Andrew Sheng, Distinguished Fellow of Asia Global Institute, says climate change and human inequality are the urgent problems political and business leaders should be focusing on. With male leaders ineffectual, and worse, the rise of women offers some hope.
Two years after the election of Donald Trump as US president and the UK referendum on Brexit, we have the bizarre events of a US government shutdown over building a wall at the border with Mexico and the British prime minister’s proposals for Brexit being overwhelmingly rejected.
Walls and votes are hurdles that we need to overcome, but the biggest obstacle is a mental one – how do we prepare ourselves for a phase of chaos?
As Douglass Carmichael, adviser to the Institute for New Economic Thinking, says in his forthcoming book “GardenWorld”, “The conventional thinking is that the problems facing the world are simple road bumps, and after that, life will go back to business as usual.”
But the road ahead may be washed away by flash floods, bombed by terrorists, collapsed by an earthquake or built to go nowhere. Our existential crises are climate change and human inequality leading to nuclear war, but many of us feel helpless about how to address them.
The World Economic Forum’s 2019 Global Risk Report asked whether the world is sleepwalking into a crisis, noting that “we are drifting deeper into global problems from which we will struggle to extricate ourselves”.
The report’s Global Risk Perception Survey, which covers 1,000 stakeholders, reveals an interesting pattern. In 2009, the top global risk in terms of likelihood and impact was “asset price collapse”.
Climate change did not feature in the top five. By 2019, four out of five global risks in terms of impact were associated with climate change: failure of climate change mitigation; extreme weather events; water crises; and natural disasters.
In terms of likelihood, data fraud and cyberattacks were considered the top two risks, in addition to extreme weather, failure of climate mitigation and natural disasters.
However, 91 per cent and 88 per cent of respondents cited “economic confrontations between major powers” and “erosion of multilateral trading rules” as the greatest economic concerns. Businesspeople’s priorities remain economic, rather than the human or planetary issues that threaten their very existence.
Nuclear war and climate change are top-level threats at the existential level, but what we do not see, because it is slower in manifestation, is how climate change, through natural disasters, water stress and other factors, is driving human migration and exposing inequalities that have ramifications way beyond their points of origin.
Droughts lead to disease, food shortages and civil conflicts, creating the wars in the Middle East and North Africa that are driving migration into Europe.
But what the rich cannot see is that these negative effects of climate change, caused largely by unsustainable human consumption of natural resources, have an unequal impact on the poor.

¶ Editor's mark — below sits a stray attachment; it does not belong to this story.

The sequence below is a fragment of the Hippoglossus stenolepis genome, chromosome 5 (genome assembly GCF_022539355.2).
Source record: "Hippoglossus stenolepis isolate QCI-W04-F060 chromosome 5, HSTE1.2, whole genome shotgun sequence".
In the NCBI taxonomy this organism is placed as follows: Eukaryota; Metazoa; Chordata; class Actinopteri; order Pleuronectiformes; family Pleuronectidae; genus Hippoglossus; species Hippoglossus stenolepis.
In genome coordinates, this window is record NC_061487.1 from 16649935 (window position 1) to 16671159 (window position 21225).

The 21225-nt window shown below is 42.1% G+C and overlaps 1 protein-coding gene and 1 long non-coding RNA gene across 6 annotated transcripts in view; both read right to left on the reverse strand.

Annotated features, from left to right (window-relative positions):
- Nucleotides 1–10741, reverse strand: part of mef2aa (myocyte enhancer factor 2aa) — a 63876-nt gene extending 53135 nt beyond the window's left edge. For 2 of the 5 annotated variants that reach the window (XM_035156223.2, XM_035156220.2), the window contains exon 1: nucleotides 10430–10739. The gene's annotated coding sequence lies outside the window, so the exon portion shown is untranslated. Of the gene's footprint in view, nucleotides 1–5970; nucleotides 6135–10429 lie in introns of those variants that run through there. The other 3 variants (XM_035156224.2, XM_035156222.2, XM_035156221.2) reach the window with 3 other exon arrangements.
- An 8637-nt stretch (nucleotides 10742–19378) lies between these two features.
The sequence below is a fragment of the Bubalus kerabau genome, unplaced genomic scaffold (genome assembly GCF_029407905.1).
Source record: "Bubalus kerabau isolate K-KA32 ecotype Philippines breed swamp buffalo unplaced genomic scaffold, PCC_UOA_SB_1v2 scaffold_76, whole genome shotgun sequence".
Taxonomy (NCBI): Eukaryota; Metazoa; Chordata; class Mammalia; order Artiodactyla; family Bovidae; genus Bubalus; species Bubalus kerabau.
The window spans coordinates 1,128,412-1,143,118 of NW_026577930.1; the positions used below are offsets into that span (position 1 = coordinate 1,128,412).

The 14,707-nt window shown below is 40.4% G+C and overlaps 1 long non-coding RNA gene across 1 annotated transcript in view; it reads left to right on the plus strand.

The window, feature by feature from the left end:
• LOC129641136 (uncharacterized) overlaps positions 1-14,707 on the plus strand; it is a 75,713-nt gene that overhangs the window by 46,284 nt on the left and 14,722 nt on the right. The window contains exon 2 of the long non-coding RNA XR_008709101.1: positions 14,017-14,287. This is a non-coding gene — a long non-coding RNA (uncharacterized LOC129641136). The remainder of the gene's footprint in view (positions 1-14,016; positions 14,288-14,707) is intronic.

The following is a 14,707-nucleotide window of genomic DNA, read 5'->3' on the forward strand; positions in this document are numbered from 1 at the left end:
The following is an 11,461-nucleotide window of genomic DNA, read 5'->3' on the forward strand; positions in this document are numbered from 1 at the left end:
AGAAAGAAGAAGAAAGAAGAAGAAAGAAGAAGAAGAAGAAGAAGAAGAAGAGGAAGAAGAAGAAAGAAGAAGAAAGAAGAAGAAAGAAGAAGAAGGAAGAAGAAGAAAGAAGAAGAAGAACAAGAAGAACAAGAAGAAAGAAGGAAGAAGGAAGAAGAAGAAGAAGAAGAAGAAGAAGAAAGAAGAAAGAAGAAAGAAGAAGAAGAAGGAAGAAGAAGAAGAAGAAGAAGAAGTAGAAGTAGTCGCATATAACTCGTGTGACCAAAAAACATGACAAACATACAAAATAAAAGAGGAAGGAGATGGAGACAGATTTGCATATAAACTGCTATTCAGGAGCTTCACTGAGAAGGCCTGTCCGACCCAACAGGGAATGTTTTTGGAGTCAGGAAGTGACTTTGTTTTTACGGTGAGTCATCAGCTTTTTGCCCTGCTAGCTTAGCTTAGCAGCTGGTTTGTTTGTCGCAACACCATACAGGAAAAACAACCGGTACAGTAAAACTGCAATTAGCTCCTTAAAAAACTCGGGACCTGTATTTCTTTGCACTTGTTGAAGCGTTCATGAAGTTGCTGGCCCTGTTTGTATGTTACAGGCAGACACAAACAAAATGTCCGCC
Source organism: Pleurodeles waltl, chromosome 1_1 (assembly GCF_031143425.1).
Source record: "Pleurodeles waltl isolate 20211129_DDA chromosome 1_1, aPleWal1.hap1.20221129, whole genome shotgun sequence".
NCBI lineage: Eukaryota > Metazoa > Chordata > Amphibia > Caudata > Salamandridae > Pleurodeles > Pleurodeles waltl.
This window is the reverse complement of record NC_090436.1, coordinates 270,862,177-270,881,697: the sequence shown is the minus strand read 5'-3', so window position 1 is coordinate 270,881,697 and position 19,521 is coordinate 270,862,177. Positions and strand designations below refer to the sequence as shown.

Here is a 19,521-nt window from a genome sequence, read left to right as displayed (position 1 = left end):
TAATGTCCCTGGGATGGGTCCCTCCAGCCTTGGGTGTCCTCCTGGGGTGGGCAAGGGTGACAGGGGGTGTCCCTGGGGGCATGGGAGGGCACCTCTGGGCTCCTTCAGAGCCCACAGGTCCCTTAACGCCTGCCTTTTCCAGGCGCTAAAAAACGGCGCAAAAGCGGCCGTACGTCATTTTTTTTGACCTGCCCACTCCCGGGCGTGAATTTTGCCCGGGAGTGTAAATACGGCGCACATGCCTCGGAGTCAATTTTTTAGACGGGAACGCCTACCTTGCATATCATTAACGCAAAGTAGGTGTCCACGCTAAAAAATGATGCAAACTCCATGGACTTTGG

Such inequality gives rise to anger, pushing populist voting patterns and loss of trust in experts, elites and the national and global governance models. The old order is crumbling, and there are still climate change deniers.
Every time there is a collective action trap – the inability to deal with a social and environmental problem – it is the weakest, the poorest and Mother Nature that are sacrificed.
Witness the tax cuts for the rich in the US, even as the “yellow vests” are protesting against French President Emmanuel Macron over austerity measures that the masses have to bear.
In his book “Chaos – Making a New Science”, James Gleick notes that phase transitions – the change of state from solid to liquid, magnet to non-magnet – involve a disorderly transition from the old to new order.
But there are patterns that we can discern from the chaos. The most powerful man in the world is threatening to increase disorder by shutting down the US government to get what he wants while, across the Atlantic, Theresa May is trying to maintain order by pushing through her Brexit plan because she believes it is the best deal for Britain.
One reason she survives is that she is admired for her steadfastness, whereas her indecisive male opposition leader is a worse alternative.
In the US, House of Representatives Speaker Nancy Pelosi is trying to restore orderafter receiving the biggest mandate in the midterm congressional elections since Watergate. The women are revolting, not just against #MeToo abuses, but by gaining power and taking up positions of authority because, for too long, men have been fooling around.
Trump is playing very high stakes Russian roulette, pointing a loaded gun at his government, if not the world.
Despite his claims, Islamic State has not been defeated, because it is a virus that feeds on inequality, much of which stems from water stresses compounded by failing governance wherever the militant group operates.
The fact that the share of districts controlled by the US-supported Afghan government has shrunk from 72 per cent in 2015 to 56 per cent in 2018 means that America is losing the war in the region.
Many on this side of the Pacific feel that the guns are being pointed in our direction to cover up for losses elsewhere. This is not the time for infighting, but to rise above petty politics and work together to address climate change and social inequality.
These are the real bullets in today’s global Russian roulette. No wall, concrete, steel or mental, can save us if we do not face these realities.
A version of this article first appeared in the South China Morning Post on September 18, 2019.
The views expressed in this article are the author's own and do not necessarily reflect Asia Global Institute's editorial policy.
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